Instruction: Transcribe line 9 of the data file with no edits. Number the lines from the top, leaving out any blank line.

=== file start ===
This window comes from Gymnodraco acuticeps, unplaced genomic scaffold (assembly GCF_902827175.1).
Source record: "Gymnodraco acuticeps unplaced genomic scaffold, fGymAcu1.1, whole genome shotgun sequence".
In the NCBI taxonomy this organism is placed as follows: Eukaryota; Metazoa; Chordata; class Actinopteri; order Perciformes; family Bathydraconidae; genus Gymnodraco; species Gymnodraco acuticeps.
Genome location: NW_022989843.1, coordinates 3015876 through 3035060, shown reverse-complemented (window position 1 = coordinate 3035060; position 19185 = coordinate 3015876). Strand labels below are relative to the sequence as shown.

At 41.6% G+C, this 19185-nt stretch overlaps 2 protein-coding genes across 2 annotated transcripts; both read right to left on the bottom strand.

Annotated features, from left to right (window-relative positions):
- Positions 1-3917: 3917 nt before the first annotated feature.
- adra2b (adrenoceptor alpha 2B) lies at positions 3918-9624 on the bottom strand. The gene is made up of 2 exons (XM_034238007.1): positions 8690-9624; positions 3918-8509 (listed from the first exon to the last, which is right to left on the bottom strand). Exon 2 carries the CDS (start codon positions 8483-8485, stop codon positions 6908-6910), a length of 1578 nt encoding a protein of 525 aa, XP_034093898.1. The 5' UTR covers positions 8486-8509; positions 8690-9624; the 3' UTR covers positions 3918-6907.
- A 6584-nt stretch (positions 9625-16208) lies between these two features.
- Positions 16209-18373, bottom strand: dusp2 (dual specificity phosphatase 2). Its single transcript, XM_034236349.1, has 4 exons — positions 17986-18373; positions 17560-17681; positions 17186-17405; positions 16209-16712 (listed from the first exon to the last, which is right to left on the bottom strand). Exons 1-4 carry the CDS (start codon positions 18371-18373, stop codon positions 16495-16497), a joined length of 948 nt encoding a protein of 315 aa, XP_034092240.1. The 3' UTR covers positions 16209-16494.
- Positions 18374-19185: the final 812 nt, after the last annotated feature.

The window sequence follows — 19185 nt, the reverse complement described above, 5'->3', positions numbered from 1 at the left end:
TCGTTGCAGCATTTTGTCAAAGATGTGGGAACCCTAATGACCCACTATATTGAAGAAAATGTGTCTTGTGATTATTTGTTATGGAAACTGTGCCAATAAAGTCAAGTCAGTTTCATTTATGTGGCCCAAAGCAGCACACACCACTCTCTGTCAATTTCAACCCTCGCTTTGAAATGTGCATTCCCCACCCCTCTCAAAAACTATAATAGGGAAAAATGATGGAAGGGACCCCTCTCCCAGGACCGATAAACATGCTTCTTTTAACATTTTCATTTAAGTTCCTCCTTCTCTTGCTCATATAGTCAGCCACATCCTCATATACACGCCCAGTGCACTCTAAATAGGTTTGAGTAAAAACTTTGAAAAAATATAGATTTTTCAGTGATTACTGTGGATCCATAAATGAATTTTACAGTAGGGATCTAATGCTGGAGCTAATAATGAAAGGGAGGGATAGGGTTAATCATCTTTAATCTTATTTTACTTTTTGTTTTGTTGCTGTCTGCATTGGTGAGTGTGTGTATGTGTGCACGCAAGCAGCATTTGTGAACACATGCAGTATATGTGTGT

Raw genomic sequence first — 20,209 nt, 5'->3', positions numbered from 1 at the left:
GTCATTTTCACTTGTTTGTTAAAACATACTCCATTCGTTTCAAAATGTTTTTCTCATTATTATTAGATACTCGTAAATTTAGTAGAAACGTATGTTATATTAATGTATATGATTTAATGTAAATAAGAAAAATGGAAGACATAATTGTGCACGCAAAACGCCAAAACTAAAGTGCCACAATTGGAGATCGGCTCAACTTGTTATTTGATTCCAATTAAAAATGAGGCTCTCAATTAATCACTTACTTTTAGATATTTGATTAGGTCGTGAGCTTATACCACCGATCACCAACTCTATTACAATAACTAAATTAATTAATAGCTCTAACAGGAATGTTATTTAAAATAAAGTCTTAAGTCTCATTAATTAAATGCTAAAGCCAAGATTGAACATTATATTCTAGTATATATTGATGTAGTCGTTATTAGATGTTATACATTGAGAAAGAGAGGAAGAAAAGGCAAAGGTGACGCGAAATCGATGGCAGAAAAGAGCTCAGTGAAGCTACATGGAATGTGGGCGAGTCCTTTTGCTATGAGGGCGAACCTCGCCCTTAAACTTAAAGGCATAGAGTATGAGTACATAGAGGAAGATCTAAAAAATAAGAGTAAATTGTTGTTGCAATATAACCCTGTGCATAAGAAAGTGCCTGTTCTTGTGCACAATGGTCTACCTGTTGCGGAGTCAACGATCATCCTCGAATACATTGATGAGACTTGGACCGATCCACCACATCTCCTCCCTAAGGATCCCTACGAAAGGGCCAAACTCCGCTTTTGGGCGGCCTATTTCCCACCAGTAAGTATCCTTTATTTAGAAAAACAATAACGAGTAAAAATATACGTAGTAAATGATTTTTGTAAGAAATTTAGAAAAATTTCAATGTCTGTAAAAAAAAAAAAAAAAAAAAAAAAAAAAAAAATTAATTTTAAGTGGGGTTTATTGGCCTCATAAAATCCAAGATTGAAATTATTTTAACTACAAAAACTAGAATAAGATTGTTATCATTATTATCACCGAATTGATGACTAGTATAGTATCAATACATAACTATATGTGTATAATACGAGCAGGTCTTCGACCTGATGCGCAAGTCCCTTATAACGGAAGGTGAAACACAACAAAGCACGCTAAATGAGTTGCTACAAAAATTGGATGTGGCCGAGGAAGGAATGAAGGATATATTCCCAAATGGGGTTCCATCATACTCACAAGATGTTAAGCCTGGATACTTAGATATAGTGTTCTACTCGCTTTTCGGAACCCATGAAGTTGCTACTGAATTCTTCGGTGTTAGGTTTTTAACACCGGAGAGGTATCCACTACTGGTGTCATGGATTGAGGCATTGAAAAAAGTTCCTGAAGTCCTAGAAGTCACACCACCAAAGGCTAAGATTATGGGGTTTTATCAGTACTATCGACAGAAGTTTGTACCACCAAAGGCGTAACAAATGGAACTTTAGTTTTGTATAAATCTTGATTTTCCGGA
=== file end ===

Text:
- A 6584-nt stretch (positions 9625-16208) lies between these two features.